COLLABORATIVE theatres have revealed the artists who have been awarded a commission as part of a partnership to support gifted people.

Colchester’s Mercury Theatre and Canterbury’s Marlowe Theatre have been scouting out the most talented and daring theatre-makers across their region and have awarded ten commissions.

Successful artists have each been awarded up to £1,000 to support the development of new work, along with mentoring and rehearsal space support from Mercury and Marlowe teams.

The Essex artists include Sharan Atwal, an actor and writer whose work will deal with issues around fertility and the pressure society places on women to have children, as well as Blouse and Skirt - a new theatre company which celebrates stories, songs, performers and puppets from the Afro-Caribbean diaspora.

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Mark Smith, of Deaf Men Dancing, is developing Isolation In The Dark, inspired by inventor of the lightbulb Thomas Edison, TalkShow is working on a new interactive digital piece that parodies Buzzfeed-style clickbait personality tests to explore morality.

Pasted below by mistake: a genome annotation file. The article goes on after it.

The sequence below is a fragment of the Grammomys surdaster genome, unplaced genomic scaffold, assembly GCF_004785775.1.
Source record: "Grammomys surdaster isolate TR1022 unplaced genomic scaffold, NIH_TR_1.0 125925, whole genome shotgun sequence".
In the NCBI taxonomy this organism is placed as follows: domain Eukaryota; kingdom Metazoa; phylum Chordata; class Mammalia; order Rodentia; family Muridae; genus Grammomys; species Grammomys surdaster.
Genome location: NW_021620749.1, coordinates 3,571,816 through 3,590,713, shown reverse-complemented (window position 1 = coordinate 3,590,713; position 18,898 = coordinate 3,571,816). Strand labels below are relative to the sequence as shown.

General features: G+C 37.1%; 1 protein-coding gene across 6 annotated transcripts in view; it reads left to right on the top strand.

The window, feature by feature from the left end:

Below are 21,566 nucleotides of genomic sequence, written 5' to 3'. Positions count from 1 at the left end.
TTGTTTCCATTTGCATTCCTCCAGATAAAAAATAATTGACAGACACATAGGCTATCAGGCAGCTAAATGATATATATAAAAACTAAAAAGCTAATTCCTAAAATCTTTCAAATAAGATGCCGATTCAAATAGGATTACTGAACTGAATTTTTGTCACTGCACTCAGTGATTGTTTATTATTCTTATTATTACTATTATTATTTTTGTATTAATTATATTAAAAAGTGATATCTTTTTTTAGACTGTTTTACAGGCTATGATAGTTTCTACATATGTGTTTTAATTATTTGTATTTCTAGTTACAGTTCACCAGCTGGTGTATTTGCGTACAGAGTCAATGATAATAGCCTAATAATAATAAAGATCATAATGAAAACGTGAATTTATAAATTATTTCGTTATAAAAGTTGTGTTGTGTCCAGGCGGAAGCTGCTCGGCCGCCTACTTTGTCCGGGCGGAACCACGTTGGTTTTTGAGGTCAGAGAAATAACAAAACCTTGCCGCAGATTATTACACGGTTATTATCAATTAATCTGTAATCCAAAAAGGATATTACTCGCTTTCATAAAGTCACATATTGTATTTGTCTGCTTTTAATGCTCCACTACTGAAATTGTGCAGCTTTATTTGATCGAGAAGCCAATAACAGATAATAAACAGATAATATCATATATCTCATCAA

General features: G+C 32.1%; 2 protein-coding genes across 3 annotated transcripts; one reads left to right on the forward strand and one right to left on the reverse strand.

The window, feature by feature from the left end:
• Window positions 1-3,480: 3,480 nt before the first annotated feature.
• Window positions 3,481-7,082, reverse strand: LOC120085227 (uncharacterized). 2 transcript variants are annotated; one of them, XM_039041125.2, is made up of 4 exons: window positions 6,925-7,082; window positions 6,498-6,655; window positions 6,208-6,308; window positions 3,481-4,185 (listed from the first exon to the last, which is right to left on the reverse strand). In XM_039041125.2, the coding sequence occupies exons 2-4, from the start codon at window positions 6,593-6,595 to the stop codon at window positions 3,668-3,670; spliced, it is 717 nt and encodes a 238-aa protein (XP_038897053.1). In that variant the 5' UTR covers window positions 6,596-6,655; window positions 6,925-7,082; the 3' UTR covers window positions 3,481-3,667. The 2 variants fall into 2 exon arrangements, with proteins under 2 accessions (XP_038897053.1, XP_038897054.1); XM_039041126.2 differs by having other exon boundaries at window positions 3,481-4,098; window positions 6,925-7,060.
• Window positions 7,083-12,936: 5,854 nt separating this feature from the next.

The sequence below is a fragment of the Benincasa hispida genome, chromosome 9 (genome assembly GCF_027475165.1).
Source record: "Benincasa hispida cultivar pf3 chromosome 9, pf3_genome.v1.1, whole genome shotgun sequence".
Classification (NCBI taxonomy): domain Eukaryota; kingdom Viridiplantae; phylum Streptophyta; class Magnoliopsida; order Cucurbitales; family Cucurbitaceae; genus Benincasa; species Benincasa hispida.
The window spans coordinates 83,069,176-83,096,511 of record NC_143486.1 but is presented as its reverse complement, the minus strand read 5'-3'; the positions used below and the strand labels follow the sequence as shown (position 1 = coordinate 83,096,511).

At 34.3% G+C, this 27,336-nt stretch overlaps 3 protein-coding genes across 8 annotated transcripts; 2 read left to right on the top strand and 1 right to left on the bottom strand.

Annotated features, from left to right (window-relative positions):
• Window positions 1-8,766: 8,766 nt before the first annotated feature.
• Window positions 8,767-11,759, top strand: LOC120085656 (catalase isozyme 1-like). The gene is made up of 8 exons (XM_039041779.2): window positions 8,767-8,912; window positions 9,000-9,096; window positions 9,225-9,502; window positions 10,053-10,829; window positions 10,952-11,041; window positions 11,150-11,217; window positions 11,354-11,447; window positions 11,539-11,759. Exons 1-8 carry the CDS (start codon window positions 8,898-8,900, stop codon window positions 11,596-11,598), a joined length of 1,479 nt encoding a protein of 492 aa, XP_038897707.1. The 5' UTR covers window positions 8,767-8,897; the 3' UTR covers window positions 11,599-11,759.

Sundeep Saini is a theatre-maker, movement director and choreographer who is creating a multidisciplinary family show about mental health struggles that affect children, including the lack of connection in a digital age, and writer Esohe Uwadiae is developing a project that follows the highs and lows of growing up as a Black woman in Essex.

The programme is funded by the South East Local Enterprise Partnership.

Ryan McBryde, creative director of the Mercury Theatre, said: “It is fantastic to be working alongside The Marlowe to ensure we can provide essential support for local freelance artists.

“It is vital our theatre-makers feel completely supported in developing new work and can benefit from links with professionals and access to our new theatre rehearsal spaces.”

Christian Brodie, South East Local Enterprise Partnership’s chairman, said: “We are delighted to be able to invest in this programme and the future of the theatres.

“We have a strong network and burgeoning pool of talent in the South East and at the South East LEP, we recognise the undeniable value that creative and cultural activities play in boosting our economies.”